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Neurosurg Focus. 2006 Apr 15;20(4):E4.

Standard treatment and experimental targeted drug therapy for recurrent glioblastoma multiforme.

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  • 1Department of Neurological Surgery, University of California, San Francisco, California 94143-0350, USA.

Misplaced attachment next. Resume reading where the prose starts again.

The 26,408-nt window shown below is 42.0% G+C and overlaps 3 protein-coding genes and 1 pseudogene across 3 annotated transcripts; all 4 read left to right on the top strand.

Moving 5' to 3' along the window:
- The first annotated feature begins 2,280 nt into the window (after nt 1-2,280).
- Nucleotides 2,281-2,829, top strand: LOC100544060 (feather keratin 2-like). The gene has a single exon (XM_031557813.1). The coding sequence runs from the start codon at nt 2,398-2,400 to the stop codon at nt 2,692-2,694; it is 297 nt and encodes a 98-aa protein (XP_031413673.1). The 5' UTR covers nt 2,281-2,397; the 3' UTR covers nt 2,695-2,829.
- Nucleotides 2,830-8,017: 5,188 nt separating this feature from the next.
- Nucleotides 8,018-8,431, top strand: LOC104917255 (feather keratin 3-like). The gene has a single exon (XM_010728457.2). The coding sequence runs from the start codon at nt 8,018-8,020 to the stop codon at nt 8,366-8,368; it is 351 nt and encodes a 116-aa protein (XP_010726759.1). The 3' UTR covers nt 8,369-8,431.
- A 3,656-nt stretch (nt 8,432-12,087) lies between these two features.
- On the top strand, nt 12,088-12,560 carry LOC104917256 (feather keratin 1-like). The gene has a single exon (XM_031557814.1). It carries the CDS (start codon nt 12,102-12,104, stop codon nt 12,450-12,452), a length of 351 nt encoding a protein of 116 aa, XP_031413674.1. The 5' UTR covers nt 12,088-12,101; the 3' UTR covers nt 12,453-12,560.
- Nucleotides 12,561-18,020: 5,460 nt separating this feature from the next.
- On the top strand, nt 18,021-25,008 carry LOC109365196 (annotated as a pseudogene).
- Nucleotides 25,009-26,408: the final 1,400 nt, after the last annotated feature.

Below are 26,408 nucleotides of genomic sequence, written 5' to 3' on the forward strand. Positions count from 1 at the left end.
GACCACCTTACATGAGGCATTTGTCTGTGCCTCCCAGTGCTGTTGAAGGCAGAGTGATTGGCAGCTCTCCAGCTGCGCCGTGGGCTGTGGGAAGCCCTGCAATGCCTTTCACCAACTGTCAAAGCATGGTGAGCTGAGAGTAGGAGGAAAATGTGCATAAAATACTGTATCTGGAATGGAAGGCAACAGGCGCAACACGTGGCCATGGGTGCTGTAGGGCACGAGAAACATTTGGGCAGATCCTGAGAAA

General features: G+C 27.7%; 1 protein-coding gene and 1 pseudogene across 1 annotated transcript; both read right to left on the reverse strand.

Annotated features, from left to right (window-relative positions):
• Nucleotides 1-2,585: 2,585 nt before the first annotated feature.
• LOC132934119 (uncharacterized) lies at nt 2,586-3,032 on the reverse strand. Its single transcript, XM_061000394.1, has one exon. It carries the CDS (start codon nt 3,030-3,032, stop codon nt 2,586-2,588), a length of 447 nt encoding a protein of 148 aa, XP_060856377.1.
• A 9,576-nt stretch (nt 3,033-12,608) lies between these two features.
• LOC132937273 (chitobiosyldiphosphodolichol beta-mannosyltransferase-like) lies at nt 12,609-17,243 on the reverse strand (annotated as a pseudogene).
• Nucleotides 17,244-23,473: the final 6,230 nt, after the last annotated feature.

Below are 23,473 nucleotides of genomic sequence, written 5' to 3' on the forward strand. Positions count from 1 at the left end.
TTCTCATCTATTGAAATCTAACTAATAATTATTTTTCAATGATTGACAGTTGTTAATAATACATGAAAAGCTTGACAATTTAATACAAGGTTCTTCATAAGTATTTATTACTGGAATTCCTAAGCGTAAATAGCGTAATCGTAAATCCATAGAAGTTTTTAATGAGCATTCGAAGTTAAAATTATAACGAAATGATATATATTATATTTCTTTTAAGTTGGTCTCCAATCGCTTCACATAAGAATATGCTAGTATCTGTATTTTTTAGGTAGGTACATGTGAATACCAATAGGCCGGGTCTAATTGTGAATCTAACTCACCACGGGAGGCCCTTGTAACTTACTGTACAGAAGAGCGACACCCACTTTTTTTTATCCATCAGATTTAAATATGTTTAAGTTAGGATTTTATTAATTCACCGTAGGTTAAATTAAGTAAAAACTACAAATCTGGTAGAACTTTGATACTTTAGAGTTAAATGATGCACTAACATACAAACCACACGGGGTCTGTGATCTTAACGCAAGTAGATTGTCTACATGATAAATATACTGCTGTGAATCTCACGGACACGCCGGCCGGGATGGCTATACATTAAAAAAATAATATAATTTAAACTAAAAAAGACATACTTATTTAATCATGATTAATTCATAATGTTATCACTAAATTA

Glioblastoma multiforme (GBM) tumors almost invariably recur despite initial treatments. Correct diagnosis using a variety of imaging techniques and the involvement of a multidisciplinary tumor board are critical for evaluating each stage of a patient's progression and determining optimal management. Standard therapies for recurrence generally include repeated resection, radiation therapy, chemotherapy, and supportive care; however, salvage therapy must be highly individualized, and not all patients are eligible for every type of standard therapy. Factors such as the size and location of the tumor, previous treatment, and general health of the patient must be taken into consideration. Although standard therapies can prolong a patient's duration of survival, the median survival time for patients with recurrent GBM is usually less than 1 year. Experimental targeted drug therapies have been developed to inhibit aberrant cell-signaling pathways involved in tumorigenesis, and enrolling patients in clinical trials using these therapies is another option for treatment of recurrent GBM. The use of these novel therapies is often confined to large research institutions, but the severe limitations of standard treatment options make it important to highlight the potential of experimental therapies. In this paper the authors outline standard therapies and review the emerging role of targeted drug therapy in the treatment of recurrent GBM.

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